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Recreation visitor attitudes towards management-ignited prescribed fires in the Bob Marshall Wilderness Complex, MontanaAuthor(s): Katie Knotek; Alan E. Watson; William T. Borrie; Joshua G. Whitmore; David Turner
Source: Journal of Leisure Research. 40(4): 608-618.
Publication Series: Miscellaneous Publication
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DescriptionResearch at the Bob Marshall Wilderness Complex in Montana explored differences in recreation visitors' attitudes towards the use of management-ignited prescribed fires in the wilderness. A mail-back survey of visitors (n = 291) during the 2004 season revealed that over half of visitors would accept prescribed fires in wilderness. This support did not vary by ignition purpose: (a) to restore the natural role of fire or (b) to reduce hazardous fuels and potential for fire escaping to non-wilderness lands. Local visitors, however, were significantly more accepting of prescribed fires than non-local visitors across both ignition purposes. A smaller proportion of visitors than was expected considered the presence of natural fire undesirable.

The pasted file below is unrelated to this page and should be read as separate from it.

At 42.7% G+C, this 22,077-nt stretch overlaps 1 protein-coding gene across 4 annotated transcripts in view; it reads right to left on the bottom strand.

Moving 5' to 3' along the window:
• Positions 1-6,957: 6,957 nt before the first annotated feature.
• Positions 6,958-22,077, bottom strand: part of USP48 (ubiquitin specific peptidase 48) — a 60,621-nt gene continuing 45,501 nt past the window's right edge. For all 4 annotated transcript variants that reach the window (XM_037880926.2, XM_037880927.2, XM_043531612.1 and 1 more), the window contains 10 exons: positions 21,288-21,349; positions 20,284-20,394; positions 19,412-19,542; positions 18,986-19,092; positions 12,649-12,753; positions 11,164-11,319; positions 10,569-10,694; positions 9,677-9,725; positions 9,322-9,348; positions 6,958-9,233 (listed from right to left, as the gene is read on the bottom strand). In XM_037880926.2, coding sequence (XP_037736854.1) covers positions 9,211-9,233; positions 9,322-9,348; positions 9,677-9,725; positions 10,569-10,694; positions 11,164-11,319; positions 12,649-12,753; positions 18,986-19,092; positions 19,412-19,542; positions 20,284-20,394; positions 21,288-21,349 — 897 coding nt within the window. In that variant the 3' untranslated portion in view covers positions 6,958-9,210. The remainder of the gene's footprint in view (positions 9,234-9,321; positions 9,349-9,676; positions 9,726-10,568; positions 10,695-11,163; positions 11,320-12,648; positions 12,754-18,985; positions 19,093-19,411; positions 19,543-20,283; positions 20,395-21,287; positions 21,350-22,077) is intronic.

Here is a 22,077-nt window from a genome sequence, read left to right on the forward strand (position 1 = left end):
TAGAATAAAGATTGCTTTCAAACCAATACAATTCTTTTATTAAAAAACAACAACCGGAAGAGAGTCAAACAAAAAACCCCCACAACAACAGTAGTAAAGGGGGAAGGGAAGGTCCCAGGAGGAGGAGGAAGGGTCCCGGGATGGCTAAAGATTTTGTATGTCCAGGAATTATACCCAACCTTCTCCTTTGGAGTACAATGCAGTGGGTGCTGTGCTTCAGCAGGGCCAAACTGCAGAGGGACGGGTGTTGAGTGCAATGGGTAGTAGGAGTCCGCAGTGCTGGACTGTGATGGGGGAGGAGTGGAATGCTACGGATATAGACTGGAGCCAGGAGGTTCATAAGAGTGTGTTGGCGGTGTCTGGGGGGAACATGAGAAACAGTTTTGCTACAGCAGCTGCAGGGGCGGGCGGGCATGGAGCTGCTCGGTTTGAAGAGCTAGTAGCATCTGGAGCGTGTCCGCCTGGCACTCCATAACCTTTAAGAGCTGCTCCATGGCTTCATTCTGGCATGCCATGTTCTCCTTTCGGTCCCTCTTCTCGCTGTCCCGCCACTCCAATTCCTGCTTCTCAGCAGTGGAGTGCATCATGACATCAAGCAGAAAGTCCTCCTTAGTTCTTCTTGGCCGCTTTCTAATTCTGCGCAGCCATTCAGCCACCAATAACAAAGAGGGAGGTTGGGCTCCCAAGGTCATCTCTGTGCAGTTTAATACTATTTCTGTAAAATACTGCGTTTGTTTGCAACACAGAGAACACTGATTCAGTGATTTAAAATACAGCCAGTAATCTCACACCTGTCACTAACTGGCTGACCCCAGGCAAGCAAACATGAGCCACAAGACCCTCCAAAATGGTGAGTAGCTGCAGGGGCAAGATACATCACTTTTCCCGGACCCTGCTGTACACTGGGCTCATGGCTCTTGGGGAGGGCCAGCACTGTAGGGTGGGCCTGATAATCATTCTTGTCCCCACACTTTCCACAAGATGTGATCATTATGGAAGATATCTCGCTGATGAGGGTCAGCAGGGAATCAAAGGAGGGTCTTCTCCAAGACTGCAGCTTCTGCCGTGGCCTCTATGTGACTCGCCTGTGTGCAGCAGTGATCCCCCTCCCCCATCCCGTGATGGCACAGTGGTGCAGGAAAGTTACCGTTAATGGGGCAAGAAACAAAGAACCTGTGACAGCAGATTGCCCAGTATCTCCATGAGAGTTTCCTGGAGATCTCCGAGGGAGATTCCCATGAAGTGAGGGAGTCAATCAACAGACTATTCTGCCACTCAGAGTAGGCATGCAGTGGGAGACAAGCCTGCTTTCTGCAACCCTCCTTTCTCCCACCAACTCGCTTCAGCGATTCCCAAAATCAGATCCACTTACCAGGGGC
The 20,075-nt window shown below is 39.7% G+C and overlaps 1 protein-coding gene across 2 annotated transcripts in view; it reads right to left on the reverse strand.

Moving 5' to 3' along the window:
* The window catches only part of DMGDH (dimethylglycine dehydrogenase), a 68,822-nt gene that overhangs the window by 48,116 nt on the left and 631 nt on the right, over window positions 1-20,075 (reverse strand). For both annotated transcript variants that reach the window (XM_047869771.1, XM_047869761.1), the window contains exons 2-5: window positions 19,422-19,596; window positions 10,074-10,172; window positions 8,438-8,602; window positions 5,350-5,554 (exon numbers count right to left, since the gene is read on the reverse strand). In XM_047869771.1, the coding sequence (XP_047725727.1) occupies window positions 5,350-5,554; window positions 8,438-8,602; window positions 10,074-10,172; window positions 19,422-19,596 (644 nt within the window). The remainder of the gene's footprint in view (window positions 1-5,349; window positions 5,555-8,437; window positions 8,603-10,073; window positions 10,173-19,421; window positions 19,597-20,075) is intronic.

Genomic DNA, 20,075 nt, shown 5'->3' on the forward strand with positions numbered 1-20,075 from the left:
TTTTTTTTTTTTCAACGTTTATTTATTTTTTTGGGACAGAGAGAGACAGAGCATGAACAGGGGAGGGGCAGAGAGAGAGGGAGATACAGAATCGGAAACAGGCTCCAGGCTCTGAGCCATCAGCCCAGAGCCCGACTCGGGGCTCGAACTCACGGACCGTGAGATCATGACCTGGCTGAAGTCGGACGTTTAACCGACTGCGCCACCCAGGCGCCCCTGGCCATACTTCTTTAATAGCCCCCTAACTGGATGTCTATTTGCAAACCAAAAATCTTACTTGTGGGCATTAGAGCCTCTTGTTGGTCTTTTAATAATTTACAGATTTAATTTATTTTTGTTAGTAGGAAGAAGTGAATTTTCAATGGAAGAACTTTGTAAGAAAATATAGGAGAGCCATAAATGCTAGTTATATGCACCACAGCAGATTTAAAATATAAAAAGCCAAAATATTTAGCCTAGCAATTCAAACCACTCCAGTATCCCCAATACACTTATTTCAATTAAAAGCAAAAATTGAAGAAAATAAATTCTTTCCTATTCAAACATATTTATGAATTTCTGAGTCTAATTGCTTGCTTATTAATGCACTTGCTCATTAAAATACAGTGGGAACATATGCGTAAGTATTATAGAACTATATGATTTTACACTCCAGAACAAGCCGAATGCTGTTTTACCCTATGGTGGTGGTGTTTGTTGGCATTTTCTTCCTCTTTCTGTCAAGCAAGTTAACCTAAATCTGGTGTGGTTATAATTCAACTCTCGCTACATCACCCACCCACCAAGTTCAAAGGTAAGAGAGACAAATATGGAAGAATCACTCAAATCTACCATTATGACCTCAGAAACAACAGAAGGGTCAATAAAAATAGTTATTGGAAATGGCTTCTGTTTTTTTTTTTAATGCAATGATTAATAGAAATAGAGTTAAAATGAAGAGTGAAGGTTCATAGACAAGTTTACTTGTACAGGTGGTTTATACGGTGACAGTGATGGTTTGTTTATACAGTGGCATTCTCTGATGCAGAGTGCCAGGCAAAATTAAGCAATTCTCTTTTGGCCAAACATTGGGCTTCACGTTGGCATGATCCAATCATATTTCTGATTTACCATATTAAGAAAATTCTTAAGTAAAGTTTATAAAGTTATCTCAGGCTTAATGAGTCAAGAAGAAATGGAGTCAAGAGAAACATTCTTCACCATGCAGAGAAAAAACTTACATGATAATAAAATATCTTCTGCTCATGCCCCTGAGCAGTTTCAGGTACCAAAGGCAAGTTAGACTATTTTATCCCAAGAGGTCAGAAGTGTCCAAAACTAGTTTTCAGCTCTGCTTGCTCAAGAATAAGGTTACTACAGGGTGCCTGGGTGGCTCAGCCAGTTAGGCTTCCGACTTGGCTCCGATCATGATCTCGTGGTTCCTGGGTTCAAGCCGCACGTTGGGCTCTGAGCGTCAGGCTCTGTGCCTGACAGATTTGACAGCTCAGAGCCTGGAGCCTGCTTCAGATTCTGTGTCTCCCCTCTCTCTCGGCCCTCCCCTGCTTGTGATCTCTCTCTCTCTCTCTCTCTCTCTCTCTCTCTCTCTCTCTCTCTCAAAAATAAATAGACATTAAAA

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CitationKnotek, Katie; Watson, Alan E.; Borrie, William T.; Whitmore, Joshua G.; Turner, David. 2008. Recreation visitor attitudes towards management-ignited prescribed fires in the Bob Marshall Wilderness Complex, Montana. Journal of Leisure Research. 40(4): 608-618.
Keywordsprescribed fire, recreation, restoration, social judgment, wilderness
- Wilderness fire management in a changing world
- Wildland fire use: the dilemma of managing and restoring natural fire and fuels in United States wilderness
- How do visitor density and anthropogenic change in frontcountry wilderness settings affect recreation benefits?
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